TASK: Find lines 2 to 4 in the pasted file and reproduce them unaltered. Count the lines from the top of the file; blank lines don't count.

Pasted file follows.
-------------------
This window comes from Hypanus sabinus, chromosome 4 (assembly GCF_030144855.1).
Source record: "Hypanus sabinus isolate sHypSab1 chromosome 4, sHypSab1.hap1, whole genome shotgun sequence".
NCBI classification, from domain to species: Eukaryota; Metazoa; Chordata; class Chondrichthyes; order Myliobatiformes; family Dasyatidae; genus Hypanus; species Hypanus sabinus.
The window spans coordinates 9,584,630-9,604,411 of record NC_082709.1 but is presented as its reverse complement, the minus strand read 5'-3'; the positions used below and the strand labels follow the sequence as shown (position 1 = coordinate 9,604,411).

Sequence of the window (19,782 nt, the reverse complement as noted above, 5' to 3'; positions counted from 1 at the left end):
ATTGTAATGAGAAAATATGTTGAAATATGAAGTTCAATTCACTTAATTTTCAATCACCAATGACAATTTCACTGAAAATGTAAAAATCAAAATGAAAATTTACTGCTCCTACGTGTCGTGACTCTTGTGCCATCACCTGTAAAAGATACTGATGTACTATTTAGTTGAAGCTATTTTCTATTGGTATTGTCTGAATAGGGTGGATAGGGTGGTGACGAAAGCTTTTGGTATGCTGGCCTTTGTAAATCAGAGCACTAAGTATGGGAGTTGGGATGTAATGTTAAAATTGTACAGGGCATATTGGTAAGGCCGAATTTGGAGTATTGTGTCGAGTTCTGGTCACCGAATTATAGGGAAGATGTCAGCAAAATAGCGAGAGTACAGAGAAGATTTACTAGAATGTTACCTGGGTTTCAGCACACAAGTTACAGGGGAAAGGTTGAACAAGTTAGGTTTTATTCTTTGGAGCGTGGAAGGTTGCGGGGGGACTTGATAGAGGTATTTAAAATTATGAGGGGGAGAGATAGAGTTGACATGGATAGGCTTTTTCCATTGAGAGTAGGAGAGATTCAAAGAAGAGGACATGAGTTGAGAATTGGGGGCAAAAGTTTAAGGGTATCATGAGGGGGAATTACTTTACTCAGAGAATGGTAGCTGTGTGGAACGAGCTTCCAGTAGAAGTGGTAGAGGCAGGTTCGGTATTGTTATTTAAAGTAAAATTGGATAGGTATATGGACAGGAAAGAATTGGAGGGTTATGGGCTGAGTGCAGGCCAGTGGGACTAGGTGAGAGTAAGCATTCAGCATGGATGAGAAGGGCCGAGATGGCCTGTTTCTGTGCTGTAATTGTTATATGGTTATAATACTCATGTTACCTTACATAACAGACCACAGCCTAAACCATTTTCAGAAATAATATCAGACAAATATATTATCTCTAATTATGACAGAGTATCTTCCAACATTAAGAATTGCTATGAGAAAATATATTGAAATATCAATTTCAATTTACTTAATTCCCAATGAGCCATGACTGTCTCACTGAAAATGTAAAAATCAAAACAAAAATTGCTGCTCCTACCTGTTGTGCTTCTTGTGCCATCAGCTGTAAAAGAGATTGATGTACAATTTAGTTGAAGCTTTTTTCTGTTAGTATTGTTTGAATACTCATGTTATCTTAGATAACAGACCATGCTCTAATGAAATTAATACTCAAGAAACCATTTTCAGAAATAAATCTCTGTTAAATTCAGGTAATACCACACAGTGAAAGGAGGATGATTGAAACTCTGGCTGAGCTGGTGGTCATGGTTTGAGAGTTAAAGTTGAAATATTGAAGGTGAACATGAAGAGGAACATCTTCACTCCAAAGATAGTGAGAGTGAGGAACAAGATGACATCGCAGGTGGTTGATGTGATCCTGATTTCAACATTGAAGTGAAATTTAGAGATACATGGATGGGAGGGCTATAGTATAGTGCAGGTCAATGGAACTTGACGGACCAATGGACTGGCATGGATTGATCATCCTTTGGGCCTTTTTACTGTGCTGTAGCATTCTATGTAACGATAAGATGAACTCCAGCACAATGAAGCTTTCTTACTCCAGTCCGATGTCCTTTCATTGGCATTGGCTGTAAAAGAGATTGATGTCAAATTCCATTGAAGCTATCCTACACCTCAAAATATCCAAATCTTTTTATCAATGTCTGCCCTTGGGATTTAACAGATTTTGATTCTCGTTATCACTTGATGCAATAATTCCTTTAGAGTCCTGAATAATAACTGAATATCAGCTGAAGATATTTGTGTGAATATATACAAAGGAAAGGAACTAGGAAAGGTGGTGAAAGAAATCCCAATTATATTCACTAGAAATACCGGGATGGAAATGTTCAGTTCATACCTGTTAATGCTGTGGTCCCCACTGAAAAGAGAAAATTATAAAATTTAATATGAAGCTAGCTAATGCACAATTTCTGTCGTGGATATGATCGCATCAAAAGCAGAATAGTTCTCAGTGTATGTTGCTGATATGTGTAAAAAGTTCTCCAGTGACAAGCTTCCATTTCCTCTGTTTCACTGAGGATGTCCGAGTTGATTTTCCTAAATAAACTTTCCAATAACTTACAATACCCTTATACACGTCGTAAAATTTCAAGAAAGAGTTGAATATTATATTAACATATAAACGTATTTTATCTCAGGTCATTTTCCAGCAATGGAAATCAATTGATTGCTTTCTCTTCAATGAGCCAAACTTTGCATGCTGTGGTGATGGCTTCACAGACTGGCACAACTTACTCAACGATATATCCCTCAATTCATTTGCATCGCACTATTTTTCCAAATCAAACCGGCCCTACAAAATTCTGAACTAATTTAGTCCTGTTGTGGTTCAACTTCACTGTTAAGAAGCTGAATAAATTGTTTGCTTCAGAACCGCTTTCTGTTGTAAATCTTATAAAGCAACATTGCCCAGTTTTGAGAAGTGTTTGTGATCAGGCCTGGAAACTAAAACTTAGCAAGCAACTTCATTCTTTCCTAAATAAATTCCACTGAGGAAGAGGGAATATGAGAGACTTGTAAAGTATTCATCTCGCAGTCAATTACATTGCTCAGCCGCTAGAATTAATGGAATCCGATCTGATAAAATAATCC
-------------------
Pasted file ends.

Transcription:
Source record: "Hypanus sabinus isolate sHypSab1 chromosome 4, sHypSab1.hap1, whole genome shotgun sequence".
NCBI classification, from domain to species: Eukaryota; Metazoa; Chordata; class Chondrichthyes; order Myliobatiformes; family Dasyatidae; genus Hypanus; species Hypanus sabinus.
The window spans coordinates 9,584,630-9,604,411 of record NC_082709.1 but is presented as its reverse complement, the minus strand read 5'-3'; the positions used below and the strand labels follow the sequence as shown (position 1 = coordinate 9,604,411).